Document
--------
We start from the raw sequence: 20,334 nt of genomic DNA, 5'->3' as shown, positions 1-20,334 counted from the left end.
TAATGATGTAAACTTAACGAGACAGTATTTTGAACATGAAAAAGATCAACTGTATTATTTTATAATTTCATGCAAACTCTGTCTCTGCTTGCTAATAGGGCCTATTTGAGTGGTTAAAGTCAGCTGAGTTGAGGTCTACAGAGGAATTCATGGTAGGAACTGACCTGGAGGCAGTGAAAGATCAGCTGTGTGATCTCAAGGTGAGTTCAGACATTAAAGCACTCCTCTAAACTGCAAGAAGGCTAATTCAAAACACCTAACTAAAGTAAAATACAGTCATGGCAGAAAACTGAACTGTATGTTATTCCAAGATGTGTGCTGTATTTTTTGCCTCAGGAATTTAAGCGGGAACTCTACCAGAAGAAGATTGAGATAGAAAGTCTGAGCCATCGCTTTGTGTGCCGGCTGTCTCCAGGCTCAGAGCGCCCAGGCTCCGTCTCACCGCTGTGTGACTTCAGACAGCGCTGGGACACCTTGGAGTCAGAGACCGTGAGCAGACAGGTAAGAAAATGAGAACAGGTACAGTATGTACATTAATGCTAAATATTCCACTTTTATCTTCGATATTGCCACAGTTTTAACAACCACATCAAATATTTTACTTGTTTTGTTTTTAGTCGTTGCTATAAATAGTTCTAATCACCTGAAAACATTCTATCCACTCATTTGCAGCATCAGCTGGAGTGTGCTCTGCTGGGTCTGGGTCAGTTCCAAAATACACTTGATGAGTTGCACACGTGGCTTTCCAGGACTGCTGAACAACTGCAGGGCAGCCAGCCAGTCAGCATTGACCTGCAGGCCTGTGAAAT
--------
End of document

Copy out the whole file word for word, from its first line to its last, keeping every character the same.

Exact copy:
We start from the raw sequence: 20,334 nt of genomic DNA, 5'->3' as shown, positions 1-20,334 counted from the left end.
TAATGATGTAAACTTAACGAGACAGTATTTTGAACATGAAAAAGATCAACTGTATTATTTTATAATTTCATGCAAACTCTGTCTCTGCTTGCTAATAGGGCCTATTTGAGTGGTTAAAGTCAGCTGAGTTGAGGTCTACAGAGGAATTCATGGTAGGAACTGACCTGGAGGCAGTGAAAGATCAGCTGTGTGATCTCAAGGTGAGTTCAGACATTAAAGCACTCCTCTAAACTGCAAGAAGGCTAATTCAAAACACCTAACTAAAGTAAAATACAGTCATGGCAGAAAACTGAACTGTATGTTATTCCAAGATGTGTGCTGTATTTTTTGCCTCAGGAATTTAAGCGGGAACTCTACCAGAAGAAGATTGAGATAGAAAGTCTGAGCCATCGCTTTGTGTGCCGGCTGTCTCCAGGCTCAGAGCGCCCAGGCTCCGTCTCACCGCTGTGTGACTTCAGACAGCGCTGGGACACCTTGGAGTCAGAGACCGTGAGCAGACAGGTAAGAAAATGAGAACAGGTACAGTATGTACATTAATGCTAAATATTCCACTTTTATCTTCGATATTGCCACAGTTTTAACAACCACATCAAATATTTTACTTGTTTTGTTTTTAGTCGTTGCTATAAATAGTTCTAATCACCTGAAAACATTCTATCCACTCATTTGCAGCATCAGCTGGAGTGTGCTCTGCTGGGTCTGGGTCAGTTCCAAAATACACTTGATGAGTTGCACACGTGGCTTTCCAGGACTGCTGAACAACTGCAGGGCAGCCAGCCAGTCAGCATTGACCTGCAGGCCTGTGAAAT